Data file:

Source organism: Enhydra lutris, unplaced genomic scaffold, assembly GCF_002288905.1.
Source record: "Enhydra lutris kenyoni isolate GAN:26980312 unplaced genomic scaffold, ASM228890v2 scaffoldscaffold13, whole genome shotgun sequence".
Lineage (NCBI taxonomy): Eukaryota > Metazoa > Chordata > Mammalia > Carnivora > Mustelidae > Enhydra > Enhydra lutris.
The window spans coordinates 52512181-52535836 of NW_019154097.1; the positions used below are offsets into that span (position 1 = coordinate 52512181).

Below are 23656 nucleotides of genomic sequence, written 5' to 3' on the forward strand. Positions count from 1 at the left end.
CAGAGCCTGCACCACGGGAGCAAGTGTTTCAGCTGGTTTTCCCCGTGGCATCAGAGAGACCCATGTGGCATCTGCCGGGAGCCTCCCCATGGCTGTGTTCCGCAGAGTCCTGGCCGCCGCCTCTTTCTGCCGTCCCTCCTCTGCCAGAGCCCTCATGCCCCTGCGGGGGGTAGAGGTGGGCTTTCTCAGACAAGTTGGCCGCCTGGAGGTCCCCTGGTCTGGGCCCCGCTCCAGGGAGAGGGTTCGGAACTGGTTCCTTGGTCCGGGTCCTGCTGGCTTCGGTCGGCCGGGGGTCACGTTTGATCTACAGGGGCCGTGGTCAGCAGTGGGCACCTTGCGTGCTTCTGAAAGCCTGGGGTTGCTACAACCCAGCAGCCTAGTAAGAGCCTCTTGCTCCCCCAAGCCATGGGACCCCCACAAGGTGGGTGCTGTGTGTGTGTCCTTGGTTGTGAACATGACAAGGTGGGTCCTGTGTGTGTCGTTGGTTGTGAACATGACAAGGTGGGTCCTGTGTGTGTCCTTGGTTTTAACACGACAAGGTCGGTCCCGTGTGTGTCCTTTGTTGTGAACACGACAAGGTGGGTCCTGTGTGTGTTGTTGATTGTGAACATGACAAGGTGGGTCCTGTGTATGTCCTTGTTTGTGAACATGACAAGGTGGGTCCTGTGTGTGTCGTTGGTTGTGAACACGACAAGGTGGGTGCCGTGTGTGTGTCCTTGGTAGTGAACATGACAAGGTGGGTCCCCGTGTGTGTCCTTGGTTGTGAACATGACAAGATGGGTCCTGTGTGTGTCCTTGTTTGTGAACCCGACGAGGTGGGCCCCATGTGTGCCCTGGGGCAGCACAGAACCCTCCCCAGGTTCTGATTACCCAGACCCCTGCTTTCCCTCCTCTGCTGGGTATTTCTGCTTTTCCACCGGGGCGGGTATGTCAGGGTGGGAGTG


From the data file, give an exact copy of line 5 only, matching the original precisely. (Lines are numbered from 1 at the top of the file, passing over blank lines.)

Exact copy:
Below are 23656 nucleotides of genomic sequence, written 5' to 3' on the forward strand. Positions count from 1 at the left end.